4 dead, 1 missing after boat capsizes along Indiana river
MARTINSVILLE, Ind. (AP) — A Labor Day cookout ended in tragedy when a boat ferrying seven family members capsized on a central Indiana river, killing four people, including a 6-year-old boy, and leaving one man missing, authorities said Tuesday.
It is unclear what caused the flat-bottomed boat to capsize Monday night on the White River near Martinsville, about 30 miles (48 kilometers) south of Indianapolis.
Two of the boat’s occupants made it to shore, but the boy and a 73-year-old woman were pulled from the river by emergency responders that night and pronounced dead, said Lt. Angela Goldman, a conservation officer with the Indiana Department of Natural Resources.
The search for three men, ages 63, 40 and 32, who were also on the boat was suspended overnight, but two of them were found when the search resumed Tuesday morning, said Capt. Jet Quillen, also a DNR conservation officer. He said it wasn’t immediately clear which of the men was found.
Quillen said the search for the remaining missing man would continue until sundown Tuesday, with authorities using two boats, two airboats, drones and searchers to scour the riverbanks and shallows.
Goldman said life jackets were in the boat, but authorities believe none of the passengers were wearing the floatation devices when the vessel capsized shortly before 9:30 p.m. The family had been celebrating the holiday with a cookout and fishing trip along the river at the DNR’s Three Rivers Public Fishing Area, which includes a large beach and sandbar, she said.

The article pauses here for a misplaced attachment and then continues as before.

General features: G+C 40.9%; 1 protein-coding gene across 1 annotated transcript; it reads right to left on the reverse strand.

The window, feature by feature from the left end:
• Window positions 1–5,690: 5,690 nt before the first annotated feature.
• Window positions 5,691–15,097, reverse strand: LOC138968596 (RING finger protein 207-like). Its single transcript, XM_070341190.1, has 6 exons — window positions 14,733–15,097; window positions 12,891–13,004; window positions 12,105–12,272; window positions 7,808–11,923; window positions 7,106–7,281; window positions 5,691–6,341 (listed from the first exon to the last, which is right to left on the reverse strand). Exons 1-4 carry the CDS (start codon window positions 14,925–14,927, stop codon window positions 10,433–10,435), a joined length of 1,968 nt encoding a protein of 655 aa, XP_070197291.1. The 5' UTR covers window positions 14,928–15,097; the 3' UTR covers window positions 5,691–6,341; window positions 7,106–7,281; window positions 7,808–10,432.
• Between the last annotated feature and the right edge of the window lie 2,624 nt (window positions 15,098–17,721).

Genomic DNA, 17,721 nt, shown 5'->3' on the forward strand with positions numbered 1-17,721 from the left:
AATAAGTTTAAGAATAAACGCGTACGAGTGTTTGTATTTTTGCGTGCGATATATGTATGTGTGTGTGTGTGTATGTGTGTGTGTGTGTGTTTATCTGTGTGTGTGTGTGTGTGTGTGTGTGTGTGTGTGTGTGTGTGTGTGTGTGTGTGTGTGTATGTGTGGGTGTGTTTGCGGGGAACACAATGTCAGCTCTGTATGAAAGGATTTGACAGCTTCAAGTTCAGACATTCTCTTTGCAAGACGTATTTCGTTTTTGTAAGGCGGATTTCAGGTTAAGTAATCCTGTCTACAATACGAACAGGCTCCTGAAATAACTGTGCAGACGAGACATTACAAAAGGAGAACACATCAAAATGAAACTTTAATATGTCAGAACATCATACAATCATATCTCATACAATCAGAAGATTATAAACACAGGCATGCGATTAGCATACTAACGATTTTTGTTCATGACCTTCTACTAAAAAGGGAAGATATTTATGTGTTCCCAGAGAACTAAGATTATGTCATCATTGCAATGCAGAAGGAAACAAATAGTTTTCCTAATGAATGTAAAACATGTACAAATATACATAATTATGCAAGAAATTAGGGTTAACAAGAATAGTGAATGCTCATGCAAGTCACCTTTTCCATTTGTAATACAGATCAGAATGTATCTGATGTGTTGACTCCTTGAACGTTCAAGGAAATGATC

“It’s just a great big sandbar where you can hang out, grill your hot dogs and fish. They were just enjoying the river together, having a cookout and doing some fishing,” Goldman said.
The boat had already made one uneventful trip across the river to take other members of the party back to the west side of the river where their cars were parked. It was during the second trip that the boat capsized, she said.
Goldman said she doesn’t know why the boat capsized. The river wasn’t flooded and was at a normal late-summer level, she said. DNR officials don’t believe a dam nearby had anything to do with the accident as the vessel was a considerable distance away, Goldman said.